Drug use in the military became well-known as far back as the Vietnam War. While a few of the soldiers smoked marijuana in the jungles of Cambodia things seem to have gotten much worse lately – especially with respect to alcohol.
Rising rates of alcohol and prescription drug use among the nation’s armed forces have become a public health crisis. It has gotten to the point where it could negatively affect service members’ abilities to perform their duties. As reported in www.ama-assn.org.
According to a recent report, in 2008, 47% of active duty personnel reported binge drinking at least once in the previous month, up from 35% in 1998. Between 2002 and 2008, misuse of prescription medication in the past 30 days increased from 2% to 11% of active service members.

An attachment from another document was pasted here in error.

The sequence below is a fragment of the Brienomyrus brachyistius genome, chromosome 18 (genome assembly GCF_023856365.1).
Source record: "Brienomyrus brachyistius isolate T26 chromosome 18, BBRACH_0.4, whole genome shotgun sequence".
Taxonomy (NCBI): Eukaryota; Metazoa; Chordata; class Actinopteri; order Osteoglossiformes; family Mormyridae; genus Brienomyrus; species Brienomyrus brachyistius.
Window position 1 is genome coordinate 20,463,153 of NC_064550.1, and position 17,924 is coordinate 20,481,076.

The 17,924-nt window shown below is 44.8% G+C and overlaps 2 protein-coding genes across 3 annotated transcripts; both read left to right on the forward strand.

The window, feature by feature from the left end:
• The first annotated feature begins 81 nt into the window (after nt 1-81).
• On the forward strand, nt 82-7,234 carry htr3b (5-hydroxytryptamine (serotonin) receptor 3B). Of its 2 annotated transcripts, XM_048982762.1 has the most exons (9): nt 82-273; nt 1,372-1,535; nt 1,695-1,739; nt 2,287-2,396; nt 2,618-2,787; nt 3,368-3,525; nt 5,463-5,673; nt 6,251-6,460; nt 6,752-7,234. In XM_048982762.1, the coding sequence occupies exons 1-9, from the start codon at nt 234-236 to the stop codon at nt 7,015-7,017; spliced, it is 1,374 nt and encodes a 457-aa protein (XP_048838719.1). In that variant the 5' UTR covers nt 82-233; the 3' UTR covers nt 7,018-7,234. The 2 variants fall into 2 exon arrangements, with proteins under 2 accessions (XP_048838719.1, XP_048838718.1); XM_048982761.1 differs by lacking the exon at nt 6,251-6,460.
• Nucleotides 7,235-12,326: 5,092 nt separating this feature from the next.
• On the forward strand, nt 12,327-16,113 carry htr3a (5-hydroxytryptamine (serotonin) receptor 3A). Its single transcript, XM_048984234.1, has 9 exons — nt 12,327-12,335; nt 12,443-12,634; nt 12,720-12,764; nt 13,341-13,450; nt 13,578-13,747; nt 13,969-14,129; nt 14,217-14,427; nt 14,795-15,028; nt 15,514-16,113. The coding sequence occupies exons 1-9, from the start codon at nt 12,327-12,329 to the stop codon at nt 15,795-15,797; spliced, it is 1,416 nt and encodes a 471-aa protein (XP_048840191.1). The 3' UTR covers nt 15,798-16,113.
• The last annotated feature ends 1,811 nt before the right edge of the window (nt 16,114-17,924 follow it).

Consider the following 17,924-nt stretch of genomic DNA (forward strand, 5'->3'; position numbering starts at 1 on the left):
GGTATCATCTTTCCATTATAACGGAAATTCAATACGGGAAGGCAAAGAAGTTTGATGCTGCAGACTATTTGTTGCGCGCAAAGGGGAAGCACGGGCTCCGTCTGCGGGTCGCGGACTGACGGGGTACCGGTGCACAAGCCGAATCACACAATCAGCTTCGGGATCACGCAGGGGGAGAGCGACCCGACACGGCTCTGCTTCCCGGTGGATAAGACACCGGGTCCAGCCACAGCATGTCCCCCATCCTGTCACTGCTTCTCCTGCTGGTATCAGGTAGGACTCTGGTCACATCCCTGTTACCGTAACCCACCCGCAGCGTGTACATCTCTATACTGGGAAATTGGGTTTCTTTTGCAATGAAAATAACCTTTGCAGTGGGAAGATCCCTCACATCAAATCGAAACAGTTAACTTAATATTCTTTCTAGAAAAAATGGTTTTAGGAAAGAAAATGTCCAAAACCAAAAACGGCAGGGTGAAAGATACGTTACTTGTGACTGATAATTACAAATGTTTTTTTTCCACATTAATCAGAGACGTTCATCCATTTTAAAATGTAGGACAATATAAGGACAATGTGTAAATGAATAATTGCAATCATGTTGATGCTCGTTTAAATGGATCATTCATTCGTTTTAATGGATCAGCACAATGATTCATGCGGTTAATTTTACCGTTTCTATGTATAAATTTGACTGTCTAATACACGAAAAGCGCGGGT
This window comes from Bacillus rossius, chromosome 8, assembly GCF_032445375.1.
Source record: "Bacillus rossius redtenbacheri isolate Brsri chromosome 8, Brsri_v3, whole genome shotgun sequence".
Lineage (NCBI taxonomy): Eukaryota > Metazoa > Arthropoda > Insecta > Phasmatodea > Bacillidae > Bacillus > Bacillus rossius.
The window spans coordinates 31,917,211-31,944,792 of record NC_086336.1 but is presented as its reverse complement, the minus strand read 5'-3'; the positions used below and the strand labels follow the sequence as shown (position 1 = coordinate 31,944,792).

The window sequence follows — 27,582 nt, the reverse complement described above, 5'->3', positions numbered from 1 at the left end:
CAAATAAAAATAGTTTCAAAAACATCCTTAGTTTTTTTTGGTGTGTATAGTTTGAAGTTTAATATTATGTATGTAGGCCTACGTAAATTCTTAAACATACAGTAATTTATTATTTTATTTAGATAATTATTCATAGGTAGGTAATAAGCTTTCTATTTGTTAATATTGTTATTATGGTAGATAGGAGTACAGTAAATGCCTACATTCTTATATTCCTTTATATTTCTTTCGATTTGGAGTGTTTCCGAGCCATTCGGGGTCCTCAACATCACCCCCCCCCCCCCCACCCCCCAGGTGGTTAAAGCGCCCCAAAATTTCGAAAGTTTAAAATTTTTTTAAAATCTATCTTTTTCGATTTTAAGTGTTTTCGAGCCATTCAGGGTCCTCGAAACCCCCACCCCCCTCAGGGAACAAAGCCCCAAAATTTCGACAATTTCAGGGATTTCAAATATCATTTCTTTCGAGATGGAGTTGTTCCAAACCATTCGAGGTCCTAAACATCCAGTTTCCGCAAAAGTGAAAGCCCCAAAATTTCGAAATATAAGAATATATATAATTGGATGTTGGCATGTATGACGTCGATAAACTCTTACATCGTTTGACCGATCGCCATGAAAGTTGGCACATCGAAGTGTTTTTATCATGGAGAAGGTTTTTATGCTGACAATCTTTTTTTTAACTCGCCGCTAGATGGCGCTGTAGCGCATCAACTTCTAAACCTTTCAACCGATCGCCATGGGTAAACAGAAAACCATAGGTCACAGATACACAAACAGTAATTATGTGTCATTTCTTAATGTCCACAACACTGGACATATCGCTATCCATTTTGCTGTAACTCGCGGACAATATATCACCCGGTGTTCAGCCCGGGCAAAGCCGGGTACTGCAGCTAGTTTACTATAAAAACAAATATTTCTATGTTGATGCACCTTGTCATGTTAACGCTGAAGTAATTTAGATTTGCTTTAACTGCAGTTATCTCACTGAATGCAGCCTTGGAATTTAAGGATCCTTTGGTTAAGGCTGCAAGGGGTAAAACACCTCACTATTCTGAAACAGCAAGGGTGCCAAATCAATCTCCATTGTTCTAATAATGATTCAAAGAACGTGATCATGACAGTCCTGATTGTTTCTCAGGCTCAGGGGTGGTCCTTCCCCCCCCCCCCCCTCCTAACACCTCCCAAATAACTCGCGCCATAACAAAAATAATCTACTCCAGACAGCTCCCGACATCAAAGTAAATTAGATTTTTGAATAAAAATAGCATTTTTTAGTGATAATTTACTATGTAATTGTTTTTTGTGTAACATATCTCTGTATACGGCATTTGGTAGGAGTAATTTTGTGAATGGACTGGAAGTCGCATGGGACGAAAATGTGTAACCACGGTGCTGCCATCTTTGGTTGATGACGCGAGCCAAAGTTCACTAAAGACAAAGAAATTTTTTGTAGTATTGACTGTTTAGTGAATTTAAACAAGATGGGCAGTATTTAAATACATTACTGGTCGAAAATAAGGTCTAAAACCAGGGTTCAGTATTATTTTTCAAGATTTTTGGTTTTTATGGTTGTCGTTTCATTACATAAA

One of the primary problems are soldiers avoiding care for substance-use disorders due, in part, to concerns about being penalized, and limited training in addiction and psychiatry among physicians who care for patients with substance abuse problems.
What is needed is better screening of patients once they are inside doctors’ offices. Military doctors should screen service members at least once a year for unhealthy alcohol use and talk to those whose behaviors seem indicative of substance-use disorder about the risks of excessive alcohol consumption.
Our service members deserve better treatment. The stress they come under is tremendous and we owe it to them to help keep them clean. Perhaps we should offer them 8 hour alcohol awareness classes and 8 hour drug classes at least annually too. What do you think?